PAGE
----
What constitutes Children’s Day – I think many countries celebrate this and perhaps for different reasons and with a different focus. nehru1Children’s Day in India is celebrated to honour Jawaharlal Nehru, India’s first prime-minister who was born on 14th November because he liked spending time with children and he always had kids over to his office to talk to them.

The Universal Children’s Day is celebrated quite close to the Indian one – on 20th November since the mid-50s. Almost every country has a date dedicated for this.

It is not a public holiday obviously – there used to be performances, competitions, more relaxed timetable at school and having events like debates and speech competitions at school. eggshellpaintingI think one such event I participated was in the Egg-Shell painting competition. That was adventurous for me because I had never touched an egg before that in my life.


For me though this day was a bit more special– both my mum and sister celebrated their birthdays on 14th November. P1000199We always had sweets and special prayers at home and we used to tease my sister saying the whole country was celebrating her birthday.

For me Children’s Day should inspire people to do better for their children. For India, that means – providing education and food to so many children who do not have a childhood. This year India and Pakistan won the Nobel Peace Prize jointly by two people in their own ways has furthered this cause. We should support and help Kailash and Malala to do more – the collective strength is greater than the sum of its parts.

I love the flags, the roses and the sweets that politicians distribute on this day.


But I want them to stop doing token celebrations and do something in their own circle of influence. Even teach for a day, find out which kids amongst their party followers don’t go to school and provide free schools for the people who work in their parties. I want politicians to stop making gestures and get stuck in, get hands dirty.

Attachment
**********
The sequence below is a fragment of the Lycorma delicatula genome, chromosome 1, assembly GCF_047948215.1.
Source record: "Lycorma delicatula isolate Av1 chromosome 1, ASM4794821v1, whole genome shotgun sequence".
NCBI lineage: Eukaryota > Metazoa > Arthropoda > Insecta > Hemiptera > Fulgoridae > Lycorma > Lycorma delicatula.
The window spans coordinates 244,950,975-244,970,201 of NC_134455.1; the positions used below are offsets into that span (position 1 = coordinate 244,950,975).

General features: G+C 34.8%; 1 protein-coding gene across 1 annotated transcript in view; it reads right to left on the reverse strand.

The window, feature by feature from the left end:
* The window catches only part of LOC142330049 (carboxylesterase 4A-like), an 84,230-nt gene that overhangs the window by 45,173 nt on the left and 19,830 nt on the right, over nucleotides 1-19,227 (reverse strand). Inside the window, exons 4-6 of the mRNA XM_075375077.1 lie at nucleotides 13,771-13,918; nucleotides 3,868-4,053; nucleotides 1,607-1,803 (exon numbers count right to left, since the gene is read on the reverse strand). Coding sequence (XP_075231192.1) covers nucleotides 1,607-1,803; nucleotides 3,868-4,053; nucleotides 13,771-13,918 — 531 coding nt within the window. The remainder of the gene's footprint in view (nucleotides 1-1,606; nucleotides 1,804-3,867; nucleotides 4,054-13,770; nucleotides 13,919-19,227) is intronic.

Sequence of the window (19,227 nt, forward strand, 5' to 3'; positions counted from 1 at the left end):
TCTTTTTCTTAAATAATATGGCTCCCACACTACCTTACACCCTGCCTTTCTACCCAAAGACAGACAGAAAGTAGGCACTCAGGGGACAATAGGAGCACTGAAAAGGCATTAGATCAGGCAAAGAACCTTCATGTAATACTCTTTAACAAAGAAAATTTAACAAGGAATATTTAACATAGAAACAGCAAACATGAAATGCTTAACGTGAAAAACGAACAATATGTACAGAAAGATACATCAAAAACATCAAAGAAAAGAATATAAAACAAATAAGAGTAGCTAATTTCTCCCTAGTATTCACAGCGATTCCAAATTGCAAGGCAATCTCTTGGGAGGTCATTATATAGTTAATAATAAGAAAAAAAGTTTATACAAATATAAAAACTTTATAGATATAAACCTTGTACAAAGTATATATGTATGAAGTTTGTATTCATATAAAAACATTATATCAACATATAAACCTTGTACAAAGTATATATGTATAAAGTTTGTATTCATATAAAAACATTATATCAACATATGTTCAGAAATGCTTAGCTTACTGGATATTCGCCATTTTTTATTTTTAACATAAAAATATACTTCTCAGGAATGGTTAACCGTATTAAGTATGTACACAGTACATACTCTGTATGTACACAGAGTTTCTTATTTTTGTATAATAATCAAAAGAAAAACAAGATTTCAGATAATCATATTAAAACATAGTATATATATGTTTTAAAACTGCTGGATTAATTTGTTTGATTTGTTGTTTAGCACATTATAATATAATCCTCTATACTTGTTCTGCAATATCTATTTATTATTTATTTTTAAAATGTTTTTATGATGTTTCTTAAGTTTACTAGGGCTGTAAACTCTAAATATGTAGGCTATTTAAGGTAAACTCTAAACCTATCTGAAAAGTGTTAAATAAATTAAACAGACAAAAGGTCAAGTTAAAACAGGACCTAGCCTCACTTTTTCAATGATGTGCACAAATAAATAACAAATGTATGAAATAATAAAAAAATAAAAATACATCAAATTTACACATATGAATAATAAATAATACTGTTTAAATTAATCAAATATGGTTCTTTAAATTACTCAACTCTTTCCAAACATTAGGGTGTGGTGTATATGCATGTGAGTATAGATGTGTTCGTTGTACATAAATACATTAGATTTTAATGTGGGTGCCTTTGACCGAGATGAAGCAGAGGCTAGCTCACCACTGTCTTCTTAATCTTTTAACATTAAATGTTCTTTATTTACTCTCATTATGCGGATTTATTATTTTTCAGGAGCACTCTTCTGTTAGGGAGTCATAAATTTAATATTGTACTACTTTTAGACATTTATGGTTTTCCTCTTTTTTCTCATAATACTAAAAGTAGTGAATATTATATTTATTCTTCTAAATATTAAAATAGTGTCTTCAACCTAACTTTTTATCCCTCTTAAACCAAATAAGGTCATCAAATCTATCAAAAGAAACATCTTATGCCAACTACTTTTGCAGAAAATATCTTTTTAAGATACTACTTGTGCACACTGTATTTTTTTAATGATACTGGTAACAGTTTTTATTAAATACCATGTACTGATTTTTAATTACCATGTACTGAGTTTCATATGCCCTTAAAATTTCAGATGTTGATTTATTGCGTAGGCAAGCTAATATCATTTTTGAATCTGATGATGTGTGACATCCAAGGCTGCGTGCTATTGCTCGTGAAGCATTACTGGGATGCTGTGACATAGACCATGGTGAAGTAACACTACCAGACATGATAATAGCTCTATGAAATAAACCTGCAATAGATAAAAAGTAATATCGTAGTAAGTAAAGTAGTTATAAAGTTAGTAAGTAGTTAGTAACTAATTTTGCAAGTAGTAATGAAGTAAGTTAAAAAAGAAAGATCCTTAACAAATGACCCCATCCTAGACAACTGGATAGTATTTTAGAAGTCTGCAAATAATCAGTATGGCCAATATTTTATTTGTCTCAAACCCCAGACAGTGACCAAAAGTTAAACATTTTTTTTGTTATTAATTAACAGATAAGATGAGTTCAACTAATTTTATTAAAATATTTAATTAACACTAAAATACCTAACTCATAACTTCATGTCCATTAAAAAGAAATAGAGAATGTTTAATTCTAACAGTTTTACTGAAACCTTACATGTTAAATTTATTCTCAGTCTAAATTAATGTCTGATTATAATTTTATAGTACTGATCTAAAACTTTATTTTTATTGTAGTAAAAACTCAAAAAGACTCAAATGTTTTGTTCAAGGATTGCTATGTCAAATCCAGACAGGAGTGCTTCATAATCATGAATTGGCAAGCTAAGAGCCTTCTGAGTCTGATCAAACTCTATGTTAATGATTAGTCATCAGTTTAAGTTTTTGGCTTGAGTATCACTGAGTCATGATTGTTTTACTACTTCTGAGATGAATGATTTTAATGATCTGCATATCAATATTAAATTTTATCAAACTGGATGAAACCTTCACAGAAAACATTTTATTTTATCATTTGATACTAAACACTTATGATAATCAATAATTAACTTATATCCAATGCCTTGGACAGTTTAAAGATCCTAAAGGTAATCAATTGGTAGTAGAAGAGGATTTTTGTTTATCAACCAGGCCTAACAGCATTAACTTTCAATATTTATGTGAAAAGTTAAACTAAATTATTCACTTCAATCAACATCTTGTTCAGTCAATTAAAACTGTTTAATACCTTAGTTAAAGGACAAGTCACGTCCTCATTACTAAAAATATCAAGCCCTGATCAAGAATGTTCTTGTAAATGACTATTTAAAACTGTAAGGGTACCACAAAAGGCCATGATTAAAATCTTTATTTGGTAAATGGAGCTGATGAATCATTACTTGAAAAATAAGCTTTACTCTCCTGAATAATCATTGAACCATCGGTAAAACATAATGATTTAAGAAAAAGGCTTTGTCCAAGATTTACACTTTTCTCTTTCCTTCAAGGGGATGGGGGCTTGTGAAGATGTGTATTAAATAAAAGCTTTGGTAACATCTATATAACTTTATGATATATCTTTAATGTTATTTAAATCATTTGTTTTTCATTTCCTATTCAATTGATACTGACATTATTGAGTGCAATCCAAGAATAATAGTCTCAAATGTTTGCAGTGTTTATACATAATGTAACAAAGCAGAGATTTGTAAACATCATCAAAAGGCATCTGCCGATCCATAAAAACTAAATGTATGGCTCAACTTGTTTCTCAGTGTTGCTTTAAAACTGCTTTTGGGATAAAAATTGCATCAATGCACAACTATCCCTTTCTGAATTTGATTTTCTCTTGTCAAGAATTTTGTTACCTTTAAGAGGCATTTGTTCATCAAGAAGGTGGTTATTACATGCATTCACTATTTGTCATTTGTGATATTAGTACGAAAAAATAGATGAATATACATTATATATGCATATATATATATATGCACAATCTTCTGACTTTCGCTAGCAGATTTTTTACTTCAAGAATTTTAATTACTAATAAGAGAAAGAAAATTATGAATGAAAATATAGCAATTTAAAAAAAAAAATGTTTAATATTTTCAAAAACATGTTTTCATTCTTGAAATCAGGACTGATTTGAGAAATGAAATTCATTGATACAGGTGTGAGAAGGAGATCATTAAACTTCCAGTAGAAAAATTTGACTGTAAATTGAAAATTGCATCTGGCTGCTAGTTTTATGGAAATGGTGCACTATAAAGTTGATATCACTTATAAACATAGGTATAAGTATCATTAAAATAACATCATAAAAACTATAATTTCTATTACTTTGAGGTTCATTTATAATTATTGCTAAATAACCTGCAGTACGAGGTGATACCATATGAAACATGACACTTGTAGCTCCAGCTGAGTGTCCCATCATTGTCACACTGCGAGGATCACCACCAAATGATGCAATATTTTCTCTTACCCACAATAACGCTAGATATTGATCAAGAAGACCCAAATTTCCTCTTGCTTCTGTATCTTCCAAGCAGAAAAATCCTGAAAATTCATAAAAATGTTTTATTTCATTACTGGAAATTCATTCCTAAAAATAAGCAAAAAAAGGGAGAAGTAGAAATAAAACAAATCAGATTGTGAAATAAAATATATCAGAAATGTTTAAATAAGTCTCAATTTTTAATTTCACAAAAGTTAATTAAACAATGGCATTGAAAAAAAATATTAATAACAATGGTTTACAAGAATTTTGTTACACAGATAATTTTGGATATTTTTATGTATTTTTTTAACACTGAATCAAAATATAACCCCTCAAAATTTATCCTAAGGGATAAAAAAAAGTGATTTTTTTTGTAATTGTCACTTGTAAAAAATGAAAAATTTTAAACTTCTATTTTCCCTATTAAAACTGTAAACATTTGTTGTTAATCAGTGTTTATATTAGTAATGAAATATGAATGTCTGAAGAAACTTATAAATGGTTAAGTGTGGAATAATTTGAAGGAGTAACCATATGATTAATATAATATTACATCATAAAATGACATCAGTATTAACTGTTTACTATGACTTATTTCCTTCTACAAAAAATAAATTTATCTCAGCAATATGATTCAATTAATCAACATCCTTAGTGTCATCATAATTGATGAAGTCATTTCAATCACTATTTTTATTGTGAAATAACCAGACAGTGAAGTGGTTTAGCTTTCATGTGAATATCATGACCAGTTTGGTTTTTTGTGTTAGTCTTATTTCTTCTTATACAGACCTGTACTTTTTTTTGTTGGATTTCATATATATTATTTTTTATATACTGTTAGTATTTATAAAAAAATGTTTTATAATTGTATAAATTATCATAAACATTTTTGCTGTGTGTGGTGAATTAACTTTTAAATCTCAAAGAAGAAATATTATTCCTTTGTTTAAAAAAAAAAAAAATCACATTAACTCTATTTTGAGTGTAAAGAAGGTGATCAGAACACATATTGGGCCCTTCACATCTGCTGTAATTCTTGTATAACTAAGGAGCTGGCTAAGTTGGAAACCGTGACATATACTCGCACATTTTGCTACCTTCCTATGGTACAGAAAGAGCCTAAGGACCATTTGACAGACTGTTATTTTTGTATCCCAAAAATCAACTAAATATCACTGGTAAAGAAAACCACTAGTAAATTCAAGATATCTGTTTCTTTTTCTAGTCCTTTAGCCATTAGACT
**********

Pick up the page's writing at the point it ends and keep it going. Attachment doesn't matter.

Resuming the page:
Today I am a writer and I write for children. I love spending time in schools and enjoy telling them stories and listening to their stories. As an author of children’s books, as a writer who wants to connect with children and inspire them –what is children’s day to me and what should it be?

I want to be a role-model. I want to teach children to read, write and listen to stories. Every child is creative, imaginative and capable and I want in a small way to be part of that process.roomtorread

I have been pondering about the charity Room to Read – I want to do a bit more than fund-raising or donating money. They too won accolades this year for bringing books, schools and education to girls across the world. Perhaps it is time to join them and get stuck in myself.

I’m not doing enough yet. Children’s Day has turned into more of a family celebration time given the two birthdays we celebrate. One of my math teachers is also born on this day. But I think it is time I celebrate Children’s Day in a more meaningful way – and I am going to spend the next 12 months until the next Children’s Day putting some ideas into action.

Do you have ideas? What do you think we should do for Children’s Day wherever you live?

Events Gallery

Swept Away in Stories